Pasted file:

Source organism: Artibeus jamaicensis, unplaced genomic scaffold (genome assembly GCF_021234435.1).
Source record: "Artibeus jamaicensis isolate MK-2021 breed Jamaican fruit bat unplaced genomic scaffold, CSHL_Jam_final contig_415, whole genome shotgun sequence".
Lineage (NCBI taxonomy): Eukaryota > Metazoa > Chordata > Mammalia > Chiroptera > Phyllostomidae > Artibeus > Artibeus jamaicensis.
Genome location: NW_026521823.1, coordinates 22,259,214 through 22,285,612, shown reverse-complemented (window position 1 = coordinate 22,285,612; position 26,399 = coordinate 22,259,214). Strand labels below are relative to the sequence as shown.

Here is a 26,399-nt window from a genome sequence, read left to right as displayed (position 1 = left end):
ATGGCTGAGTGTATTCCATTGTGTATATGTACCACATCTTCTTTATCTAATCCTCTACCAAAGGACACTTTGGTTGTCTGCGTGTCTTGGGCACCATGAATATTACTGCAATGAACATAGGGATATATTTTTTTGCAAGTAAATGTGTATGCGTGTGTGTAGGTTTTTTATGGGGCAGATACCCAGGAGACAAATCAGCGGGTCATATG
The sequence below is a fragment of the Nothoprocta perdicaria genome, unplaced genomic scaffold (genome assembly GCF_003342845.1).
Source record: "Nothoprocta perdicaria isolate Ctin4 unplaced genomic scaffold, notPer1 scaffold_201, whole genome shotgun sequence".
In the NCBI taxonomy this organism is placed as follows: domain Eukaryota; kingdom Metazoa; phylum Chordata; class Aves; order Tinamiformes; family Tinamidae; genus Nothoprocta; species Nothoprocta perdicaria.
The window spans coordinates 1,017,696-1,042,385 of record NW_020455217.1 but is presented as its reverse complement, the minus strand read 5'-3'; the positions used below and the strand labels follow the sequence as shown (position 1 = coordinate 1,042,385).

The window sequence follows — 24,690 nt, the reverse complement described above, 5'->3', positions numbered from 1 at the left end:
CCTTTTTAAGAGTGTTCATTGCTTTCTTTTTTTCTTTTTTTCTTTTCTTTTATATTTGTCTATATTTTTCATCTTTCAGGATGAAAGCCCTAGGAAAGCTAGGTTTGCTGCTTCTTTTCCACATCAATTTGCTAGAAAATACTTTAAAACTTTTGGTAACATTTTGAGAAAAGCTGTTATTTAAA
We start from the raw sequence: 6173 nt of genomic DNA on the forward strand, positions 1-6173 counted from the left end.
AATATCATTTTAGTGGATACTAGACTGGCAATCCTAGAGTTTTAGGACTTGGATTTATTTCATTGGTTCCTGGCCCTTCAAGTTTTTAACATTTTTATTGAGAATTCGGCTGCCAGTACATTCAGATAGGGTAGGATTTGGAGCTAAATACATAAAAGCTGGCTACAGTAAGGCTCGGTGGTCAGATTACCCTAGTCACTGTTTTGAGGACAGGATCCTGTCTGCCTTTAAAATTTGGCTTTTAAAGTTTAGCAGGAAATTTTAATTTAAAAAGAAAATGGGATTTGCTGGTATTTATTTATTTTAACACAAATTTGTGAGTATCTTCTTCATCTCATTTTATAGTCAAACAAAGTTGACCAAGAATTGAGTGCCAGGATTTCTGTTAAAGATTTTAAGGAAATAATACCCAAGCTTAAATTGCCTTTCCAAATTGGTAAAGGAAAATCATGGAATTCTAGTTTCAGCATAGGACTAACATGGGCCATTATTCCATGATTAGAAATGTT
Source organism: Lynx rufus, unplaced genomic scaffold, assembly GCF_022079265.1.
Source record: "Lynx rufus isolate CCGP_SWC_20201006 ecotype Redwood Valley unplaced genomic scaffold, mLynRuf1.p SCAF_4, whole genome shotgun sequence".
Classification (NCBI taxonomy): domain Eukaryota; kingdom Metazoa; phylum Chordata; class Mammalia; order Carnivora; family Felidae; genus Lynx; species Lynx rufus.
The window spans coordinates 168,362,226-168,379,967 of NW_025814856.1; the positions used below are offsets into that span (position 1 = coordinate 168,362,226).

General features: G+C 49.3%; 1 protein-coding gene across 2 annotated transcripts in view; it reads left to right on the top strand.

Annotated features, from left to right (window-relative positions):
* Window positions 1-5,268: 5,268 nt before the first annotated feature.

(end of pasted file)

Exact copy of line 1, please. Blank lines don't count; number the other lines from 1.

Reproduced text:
Source organism: Artibeus jamaicensis, unplaced genomic scaffold (genome assembly GCF_021234435.1).